The running back (who turns 30 on Friday) came back strong last season after a career-threatening quadriceps injury in 2005 and is one of the all-time Packers' greats. With 1,059 yards rushing in 2006, his career rushing total with the Packers is just 45 yards shy of Jim Taylor (8,207) for the No. 1 spot.
It would be tough to see Green go with such a productive history in Green Bay, but unlike last off-season, this off-season is a better time for the team to invest in another running back. The Packers are in a much better situation, with different priorities, so pursuing a back in the draft to go with Vernand Morency would better suit their direction.
The Packers had to sign Green a year ago with a new coaching staff in place and a new running scheme about to be implemented. They had quality running backs in Najeh Davenport and Samkon Gado, but Green was the long-term proven starter and the best option at a fair price. With so many other concerns, having him back and trusting that his work ethic would take care of his recovery was almost essential.
Next season the Packers need a different type of back. Yes, Green still has a burst and can be productive, but he is better suited and most effective in a power running attack like the Packers utilized under former coach Mike Sherman. Now they have a zone-blocking scheme tailored for a smaller, shiftier, cut-back type back.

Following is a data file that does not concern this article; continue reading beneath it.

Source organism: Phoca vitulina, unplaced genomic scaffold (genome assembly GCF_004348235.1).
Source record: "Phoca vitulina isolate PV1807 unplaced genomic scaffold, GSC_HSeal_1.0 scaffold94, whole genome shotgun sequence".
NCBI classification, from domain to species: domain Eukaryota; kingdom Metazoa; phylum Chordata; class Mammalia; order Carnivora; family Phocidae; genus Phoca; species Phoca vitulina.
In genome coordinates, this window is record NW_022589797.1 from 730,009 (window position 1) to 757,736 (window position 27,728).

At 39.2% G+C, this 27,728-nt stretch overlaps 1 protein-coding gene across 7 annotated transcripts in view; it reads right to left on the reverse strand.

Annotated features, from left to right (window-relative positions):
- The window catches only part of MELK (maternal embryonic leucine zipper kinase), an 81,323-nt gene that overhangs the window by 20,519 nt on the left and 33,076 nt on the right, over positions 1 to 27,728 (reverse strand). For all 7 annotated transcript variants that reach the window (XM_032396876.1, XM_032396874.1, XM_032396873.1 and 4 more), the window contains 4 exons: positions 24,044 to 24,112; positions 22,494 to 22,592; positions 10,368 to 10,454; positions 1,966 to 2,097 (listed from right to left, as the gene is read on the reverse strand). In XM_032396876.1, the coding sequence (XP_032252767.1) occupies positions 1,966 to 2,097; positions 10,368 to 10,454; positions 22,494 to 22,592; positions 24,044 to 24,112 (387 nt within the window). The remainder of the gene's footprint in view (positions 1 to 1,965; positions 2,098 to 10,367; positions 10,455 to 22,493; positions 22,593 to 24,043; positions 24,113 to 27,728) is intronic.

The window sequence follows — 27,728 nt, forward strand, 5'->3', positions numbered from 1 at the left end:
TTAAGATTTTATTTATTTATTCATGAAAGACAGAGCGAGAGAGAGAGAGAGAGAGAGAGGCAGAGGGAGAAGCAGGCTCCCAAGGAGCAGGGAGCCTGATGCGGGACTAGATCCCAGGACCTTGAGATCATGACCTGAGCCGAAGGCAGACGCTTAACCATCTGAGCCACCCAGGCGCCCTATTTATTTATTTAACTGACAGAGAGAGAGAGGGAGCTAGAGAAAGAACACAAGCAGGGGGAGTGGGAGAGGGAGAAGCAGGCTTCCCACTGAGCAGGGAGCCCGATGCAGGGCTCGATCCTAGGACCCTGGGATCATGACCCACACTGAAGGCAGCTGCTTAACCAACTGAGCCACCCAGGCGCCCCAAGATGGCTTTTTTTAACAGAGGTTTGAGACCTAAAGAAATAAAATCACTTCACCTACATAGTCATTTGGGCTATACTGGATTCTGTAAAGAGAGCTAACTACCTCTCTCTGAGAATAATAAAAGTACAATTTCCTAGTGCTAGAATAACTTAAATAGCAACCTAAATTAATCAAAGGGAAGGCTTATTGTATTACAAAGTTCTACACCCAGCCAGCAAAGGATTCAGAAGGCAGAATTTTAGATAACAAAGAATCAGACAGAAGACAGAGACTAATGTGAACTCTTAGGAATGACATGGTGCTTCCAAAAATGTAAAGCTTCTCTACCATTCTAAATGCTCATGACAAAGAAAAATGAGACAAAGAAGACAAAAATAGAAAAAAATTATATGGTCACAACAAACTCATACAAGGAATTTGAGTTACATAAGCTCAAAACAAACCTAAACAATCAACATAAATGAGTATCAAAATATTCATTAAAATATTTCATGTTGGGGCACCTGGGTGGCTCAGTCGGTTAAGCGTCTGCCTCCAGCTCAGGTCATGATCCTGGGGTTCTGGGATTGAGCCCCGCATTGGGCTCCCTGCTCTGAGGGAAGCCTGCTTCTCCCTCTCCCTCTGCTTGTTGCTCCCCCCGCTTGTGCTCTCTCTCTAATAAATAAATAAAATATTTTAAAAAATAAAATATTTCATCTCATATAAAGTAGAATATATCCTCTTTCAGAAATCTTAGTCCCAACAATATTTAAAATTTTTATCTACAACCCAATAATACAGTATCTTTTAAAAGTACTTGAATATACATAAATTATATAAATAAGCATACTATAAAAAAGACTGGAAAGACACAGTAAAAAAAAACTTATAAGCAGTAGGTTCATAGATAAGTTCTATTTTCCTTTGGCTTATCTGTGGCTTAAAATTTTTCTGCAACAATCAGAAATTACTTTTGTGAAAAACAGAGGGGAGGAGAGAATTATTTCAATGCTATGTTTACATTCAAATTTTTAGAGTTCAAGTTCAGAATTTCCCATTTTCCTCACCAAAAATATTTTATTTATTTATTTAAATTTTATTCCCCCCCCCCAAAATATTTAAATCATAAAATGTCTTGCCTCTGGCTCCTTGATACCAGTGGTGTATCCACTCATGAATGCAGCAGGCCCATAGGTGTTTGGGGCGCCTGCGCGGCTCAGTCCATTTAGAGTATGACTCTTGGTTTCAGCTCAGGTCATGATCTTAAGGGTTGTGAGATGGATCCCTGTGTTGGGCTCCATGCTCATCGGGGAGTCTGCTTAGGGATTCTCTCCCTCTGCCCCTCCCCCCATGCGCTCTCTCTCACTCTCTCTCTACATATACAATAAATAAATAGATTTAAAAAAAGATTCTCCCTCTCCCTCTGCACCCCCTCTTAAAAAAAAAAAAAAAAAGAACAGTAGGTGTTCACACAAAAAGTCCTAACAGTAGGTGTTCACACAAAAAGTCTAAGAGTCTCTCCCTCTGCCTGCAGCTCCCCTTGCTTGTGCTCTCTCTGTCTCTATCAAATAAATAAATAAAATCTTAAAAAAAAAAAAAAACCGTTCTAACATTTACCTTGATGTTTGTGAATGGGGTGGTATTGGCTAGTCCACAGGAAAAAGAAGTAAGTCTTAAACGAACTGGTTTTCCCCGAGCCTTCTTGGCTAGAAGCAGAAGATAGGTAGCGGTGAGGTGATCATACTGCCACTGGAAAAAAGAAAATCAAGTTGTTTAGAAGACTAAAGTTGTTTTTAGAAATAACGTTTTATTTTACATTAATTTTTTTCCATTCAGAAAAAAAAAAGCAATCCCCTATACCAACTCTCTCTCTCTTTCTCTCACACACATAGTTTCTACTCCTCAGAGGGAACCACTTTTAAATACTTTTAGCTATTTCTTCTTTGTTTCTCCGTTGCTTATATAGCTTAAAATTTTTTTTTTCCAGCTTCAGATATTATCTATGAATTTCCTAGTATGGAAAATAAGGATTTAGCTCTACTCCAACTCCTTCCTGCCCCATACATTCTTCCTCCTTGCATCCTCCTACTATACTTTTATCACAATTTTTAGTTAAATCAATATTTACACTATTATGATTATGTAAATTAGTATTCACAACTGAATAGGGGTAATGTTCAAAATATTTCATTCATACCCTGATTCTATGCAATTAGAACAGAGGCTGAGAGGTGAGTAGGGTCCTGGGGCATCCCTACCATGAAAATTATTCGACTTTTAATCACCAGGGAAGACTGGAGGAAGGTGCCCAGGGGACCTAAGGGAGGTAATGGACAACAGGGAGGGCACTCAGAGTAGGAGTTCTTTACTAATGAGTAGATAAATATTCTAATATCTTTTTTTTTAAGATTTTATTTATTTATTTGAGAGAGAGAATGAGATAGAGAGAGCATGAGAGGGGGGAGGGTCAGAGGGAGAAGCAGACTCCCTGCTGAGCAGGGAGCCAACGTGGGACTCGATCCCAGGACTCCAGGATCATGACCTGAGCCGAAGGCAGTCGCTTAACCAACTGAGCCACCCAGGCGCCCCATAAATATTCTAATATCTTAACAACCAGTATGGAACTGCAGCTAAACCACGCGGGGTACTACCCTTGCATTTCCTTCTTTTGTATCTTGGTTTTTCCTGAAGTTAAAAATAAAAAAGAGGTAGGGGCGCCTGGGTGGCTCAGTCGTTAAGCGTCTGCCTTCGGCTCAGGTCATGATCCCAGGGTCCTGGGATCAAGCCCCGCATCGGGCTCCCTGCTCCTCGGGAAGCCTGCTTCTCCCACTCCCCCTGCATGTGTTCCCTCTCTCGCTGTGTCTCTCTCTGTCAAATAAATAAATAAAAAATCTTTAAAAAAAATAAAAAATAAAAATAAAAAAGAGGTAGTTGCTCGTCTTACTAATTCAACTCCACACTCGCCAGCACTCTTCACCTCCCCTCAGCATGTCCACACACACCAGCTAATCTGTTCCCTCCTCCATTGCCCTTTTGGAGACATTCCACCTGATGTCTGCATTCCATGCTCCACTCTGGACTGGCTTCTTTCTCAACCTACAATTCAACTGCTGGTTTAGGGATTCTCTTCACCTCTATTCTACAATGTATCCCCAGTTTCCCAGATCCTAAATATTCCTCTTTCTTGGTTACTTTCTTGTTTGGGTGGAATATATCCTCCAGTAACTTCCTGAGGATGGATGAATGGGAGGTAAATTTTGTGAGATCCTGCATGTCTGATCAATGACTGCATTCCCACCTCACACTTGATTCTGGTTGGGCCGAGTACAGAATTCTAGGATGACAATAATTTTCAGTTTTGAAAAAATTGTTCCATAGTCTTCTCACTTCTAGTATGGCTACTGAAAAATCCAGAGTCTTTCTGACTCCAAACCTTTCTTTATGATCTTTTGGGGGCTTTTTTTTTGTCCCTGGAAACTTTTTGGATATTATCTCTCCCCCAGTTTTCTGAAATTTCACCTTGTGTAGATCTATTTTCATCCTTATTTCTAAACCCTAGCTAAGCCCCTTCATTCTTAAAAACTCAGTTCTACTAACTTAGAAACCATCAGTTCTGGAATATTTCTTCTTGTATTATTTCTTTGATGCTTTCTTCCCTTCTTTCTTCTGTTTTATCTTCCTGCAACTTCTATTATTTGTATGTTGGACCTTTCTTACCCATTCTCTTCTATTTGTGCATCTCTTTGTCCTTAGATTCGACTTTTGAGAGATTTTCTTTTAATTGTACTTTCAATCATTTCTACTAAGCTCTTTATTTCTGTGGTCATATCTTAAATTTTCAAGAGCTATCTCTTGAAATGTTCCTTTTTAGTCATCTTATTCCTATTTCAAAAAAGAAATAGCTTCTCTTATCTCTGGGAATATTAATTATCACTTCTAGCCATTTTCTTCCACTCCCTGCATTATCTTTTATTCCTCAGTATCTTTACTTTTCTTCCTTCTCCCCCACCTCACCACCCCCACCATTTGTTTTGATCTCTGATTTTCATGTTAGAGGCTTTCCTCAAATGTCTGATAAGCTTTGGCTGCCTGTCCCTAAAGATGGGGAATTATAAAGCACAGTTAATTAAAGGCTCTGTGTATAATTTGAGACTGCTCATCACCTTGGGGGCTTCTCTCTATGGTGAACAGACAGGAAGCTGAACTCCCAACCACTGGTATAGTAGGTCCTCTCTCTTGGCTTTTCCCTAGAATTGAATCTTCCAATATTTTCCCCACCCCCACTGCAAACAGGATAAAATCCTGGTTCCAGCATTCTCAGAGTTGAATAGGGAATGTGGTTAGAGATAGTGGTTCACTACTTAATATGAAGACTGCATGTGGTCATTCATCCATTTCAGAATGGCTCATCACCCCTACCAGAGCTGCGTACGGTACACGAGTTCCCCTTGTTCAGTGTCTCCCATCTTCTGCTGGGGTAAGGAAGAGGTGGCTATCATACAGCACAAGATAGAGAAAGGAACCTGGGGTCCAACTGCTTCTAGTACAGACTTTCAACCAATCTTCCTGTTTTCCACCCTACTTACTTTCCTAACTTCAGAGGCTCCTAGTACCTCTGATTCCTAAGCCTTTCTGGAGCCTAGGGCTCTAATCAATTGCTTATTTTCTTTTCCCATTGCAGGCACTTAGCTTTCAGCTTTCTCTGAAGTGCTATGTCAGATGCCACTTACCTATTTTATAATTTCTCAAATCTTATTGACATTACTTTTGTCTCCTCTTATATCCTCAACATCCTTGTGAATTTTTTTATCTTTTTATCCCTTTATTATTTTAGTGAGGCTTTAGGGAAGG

Only at the end of the year did the Packers employ a few power formation running plays with pulling guards leading the way for Green. Other than that, they stuck with the growing pains of a young offensive line cut-blocking its way to respect.
Even with a new offensive coordinator, Joe Philbin, the Packers said they will stick with the same blocking scheme and running game. If that is the case, they need to become more dynamic for the running game to reach a new level.
The list of backs scheduled to become free agents in March is not particularly eye-popping, but the Packers may take a chance on the Colts' Dominic Rhodes, who heads the list of unrestricted free agents and would fit the Packers' system. Another would be the Chargers' Michael Turner, but as a restricted free agent, he will be an unlikely option. Draft-happy general manager Ted Thompson will probably not want to give away any of the required picks it takes to snatch a restricted player.
The Packers probably will have to rely on the draft to acquire a top back. If they get lucky, they just might get one in the first round. Adrian Peterson of Oklahoma and Marshawn Lynch of California have been getting most of the attention and would fit the Packers system perfectly.
Not all great backs in the zone-blocking scheme, though, have been first-rounders. Any Broncos' running back in the past decade has been a prime example of that. No doubt Thompson and his scouting staff have pegged a young back that may slide to them later in the draft to possibly become the next star for the Packers.
The last time the Packers selected a running back in the first round was 1987 (Brent Fullwood), so they are long overdue for a first-round pick at that position. Retaining Green is a safe way to go, but this off-season seems like an appropriate time to find a different type of back who can optimize his skills in the Packers' system.
Matt Tevsh is a regular contributor to PackerReport.com and Packer Report. E-mail him at email@example.com.